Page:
Generations of Grahams of Gartmore have been laid to rest in the small burial enclosure a short distance from Gartmore House where they lived. Nowadays this magical little lair is enveloped in vegetation – snowdrops and daffodils at this time of year – and it feels like a long time since anyone came here to mourn the dead.
Inside the enclosure seven mural tablets are set into the walls, inscribed with the names of the many generations of people thought to be buried there. The central, and most elaborate tablet, which spans the 17th, 18th and 19th centuries, immortalises the names of some key people in the history of the Graham family. More importantly perhaps, it lists the key individuals through whom the Graham family traced its succession to property:
Sir William Graham of Gartmore who died in 1680 (and who may thus have been the first Graham of Gartmore to be buried on this spot);
Isobella Bontine through whom the Grahams inherited the estate of Ardoch in Dunbartonshire, and
William Cunninghame, 12th Earl of Glencairn, through whom they succeeded to the estate of Finlaystone in Renfrewshire (now Inverclyde).
In this respect, the tablet is far more than just a memorial to dead ancestors; it is a material expression of the family’s hereditary claim to the three estates it owned when it was at its wealthiest. Their rights to property set in stone, quite literally.
At the centre of this extraordinary accruing of land, wealth and influence sits Robert Graham of Gartmore (1735-1797), whose name is inscribed on the tablet among those of his parents, his grandparents, his son and many others.
By the time he died Robert Graham had increased his family’s possessions far beyond that which any ancestor had done before him. His lands extended from Finlaystone in Renfrewshire across the Clyde to Ardoch near Cardross, to Gallangad on the Dumbarton Muir, to Gartmore and Kippen, in addition to his lands at Lochwood in Lanarkshire, and of course the property that initially set him on the road to serious wealth – his two Jamaican sugar plantations, Roaring River and Lucky Hill.
Having inherited multiple estates Robert was confident that he would have sufficient ‘to enable me to support that rank and fashion to which I am entitled’. For Robert Graham his ownership of property, his personal wealth and his lifestyle were clearly a matter of entitlement.
He carried out costly agricultural improvements, enlarged and embellished his country mansions at Ardoch and Gartmore and laid out the planned estate village of Gartmore. He even had a ‘Pinery’ where he experimented with growing grapes and pineapples…. Yet, for much of his adult life his attention was firmly fixed on a place far far away from his ancestral home – that place was Jamaica.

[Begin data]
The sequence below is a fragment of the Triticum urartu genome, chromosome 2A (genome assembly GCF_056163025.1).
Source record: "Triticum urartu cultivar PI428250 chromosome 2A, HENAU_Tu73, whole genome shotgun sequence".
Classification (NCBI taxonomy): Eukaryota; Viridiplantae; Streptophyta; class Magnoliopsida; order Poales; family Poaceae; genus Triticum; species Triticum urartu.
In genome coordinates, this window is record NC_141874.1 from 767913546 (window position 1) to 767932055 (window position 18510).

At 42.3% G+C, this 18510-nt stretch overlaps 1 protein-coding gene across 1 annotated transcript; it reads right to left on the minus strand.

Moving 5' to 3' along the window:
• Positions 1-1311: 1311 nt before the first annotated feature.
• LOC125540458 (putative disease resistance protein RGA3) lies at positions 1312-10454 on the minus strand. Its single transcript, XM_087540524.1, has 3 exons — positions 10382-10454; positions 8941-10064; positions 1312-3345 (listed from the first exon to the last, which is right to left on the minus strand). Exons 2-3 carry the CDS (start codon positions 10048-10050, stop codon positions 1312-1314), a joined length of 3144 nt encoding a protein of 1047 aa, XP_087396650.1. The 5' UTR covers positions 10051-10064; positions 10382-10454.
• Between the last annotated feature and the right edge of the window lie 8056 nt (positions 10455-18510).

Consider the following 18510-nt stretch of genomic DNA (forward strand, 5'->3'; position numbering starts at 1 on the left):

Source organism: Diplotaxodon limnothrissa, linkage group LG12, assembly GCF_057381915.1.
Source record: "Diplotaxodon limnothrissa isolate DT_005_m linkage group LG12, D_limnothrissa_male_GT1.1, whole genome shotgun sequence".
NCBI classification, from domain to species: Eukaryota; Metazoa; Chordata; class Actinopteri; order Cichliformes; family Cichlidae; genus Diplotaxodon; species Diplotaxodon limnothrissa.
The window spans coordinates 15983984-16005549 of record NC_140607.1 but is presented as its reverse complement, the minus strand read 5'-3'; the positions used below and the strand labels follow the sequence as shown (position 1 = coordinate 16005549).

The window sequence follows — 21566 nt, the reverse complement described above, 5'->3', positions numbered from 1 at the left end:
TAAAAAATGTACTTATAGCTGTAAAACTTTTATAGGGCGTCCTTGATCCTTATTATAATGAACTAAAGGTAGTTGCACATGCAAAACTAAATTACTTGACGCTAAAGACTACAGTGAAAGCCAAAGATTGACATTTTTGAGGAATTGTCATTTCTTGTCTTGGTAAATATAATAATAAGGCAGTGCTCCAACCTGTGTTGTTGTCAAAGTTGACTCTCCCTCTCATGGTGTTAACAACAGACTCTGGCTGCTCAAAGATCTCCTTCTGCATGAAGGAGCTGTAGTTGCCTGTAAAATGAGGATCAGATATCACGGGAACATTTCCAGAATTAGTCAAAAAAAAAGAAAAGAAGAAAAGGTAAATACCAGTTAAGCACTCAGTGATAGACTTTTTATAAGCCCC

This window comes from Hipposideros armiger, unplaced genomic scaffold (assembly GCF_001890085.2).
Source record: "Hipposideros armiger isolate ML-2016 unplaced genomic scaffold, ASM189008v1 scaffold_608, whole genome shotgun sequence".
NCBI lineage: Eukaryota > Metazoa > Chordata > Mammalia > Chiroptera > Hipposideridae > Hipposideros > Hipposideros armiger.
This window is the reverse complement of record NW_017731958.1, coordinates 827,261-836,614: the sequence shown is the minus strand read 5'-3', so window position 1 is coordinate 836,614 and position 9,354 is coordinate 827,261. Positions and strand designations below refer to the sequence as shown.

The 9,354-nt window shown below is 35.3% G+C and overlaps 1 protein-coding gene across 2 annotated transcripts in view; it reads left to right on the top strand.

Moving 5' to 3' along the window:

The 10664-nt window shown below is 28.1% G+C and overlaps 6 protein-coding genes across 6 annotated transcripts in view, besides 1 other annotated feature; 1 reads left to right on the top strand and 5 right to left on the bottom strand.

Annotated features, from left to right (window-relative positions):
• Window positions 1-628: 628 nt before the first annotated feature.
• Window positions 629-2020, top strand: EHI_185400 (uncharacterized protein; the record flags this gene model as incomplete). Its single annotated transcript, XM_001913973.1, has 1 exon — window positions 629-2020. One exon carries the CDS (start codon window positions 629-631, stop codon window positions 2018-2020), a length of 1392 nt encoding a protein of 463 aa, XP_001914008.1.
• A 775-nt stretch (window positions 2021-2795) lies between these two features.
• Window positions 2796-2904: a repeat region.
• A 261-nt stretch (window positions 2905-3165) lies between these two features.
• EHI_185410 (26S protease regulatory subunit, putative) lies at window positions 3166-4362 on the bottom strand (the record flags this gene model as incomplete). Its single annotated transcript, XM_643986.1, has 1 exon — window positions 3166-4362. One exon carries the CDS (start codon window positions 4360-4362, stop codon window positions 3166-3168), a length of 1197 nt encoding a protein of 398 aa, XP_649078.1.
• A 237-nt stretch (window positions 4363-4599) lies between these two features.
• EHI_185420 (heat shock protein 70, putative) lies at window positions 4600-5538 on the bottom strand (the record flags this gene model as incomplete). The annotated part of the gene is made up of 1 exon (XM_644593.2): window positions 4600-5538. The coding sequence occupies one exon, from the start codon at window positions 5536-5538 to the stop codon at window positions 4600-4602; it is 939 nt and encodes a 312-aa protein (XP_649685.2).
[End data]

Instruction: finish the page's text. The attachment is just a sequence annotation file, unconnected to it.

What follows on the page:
Like many younger sons of the Scottish gentry, who had no immediate prospects of inheriting the family estate, Robert Graham had looked to the British colonies for career opportunities. Aged 17 he left Scotland for Jamaica where a relative of his father’s, Mr Bontein, at that time held the lucrative position of clerk of the Court in Kingston. Within a year Robert had secured the position of Receiver-General of Taxes in Jamaica.
His marriage to Anne Taylor, the daughter of a Kingston merchant, and sister to Simon Taylor, Jamaica’s richest and most influential planter-merchant, further guaranteed Robert’s position among the elite of Jamaican colonial society. Generations later, his Great Great Grandson and biographer, Robert Bontine Cunninghame Graham, speculated that Anne may have been a ‘Creole’ (a term often applied to a white person born in the colonies) as she is likely to have been born in Jamaica. Robert Graham and his brother-in-law Simon became business partners and over the years the two became the closest of confidantes, looking after each other’s financial interests as well as those of each other’s children and heirs. The expression ‘thick as thieves’ spring to mind…..
Simon Taylor remained a bachelor all his life, but like many plantation-owners, he famously fathered a number of mixed-race children with enslaved women - ‘some almost on every one of his estates’. It was not unusual. And Robert Graham, who would go on to marry Simon’s sister, was no different. In 1760 he wrote ‘[…] I was not remarkable for that cold Virtue, Chastity, but indiscriminately found my sentiments agreeable to my desires and gave rather too great a latitude to a dissipated train of whoring, the consequence of which I now dayly see before me in a motely variegated race of different complexions’.